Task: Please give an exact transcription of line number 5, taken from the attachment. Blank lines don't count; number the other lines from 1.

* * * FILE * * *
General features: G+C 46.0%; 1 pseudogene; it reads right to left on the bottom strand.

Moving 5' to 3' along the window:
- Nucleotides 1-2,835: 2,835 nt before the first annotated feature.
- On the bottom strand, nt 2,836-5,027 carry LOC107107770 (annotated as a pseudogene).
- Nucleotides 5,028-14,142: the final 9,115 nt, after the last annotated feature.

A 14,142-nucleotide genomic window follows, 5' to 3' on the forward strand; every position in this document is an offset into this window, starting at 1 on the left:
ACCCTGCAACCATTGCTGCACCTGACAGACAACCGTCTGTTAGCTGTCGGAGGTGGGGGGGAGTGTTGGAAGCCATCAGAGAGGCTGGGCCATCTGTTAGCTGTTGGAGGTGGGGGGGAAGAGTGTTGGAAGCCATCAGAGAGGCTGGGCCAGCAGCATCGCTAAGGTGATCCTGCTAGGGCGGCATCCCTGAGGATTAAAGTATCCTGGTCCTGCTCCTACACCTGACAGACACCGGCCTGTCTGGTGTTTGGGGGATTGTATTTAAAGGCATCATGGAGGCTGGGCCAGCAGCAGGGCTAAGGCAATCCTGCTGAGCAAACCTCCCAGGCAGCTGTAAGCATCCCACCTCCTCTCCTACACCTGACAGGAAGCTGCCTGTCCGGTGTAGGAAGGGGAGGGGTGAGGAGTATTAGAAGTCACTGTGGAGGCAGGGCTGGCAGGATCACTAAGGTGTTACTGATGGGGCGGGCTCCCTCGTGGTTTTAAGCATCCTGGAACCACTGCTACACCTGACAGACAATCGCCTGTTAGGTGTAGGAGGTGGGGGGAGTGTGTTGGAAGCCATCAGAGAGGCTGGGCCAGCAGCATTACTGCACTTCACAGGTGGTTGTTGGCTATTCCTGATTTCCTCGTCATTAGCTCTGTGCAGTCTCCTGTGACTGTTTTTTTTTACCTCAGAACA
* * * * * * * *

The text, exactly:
- Nucleotides 5,028-14,142: the final 9,115 nt, after the last annotated feature.